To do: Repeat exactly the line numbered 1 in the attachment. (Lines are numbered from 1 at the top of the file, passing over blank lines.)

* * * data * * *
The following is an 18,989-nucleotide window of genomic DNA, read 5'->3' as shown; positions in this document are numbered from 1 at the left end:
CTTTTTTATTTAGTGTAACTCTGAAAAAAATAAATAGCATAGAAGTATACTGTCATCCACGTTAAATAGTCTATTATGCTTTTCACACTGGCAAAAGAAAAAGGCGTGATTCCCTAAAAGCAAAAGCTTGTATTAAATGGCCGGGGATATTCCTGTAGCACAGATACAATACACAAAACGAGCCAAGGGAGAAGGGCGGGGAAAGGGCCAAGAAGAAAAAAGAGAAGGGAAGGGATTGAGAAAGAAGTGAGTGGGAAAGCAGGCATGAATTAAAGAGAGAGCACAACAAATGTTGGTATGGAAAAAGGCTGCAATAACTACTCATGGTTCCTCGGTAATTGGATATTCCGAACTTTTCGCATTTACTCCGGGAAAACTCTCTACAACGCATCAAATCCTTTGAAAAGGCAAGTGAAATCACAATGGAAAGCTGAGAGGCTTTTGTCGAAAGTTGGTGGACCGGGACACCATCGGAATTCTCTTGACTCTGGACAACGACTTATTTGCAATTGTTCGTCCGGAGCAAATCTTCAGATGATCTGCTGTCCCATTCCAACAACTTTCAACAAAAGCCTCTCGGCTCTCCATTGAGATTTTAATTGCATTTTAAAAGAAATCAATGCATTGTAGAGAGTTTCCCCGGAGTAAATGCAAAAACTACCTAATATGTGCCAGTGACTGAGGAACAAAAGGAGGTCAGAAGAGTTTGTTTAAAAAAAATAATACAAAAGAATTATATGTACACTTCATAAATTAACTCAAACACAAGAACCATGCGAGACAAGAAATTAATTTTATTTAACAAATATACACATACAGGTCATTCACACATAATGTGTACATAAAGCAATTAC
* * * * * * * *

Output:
The following is an 18,989-nucleotide window of genomic DNA, read 5'->3' as shown; positions in this document are numbered from 1 at the left end: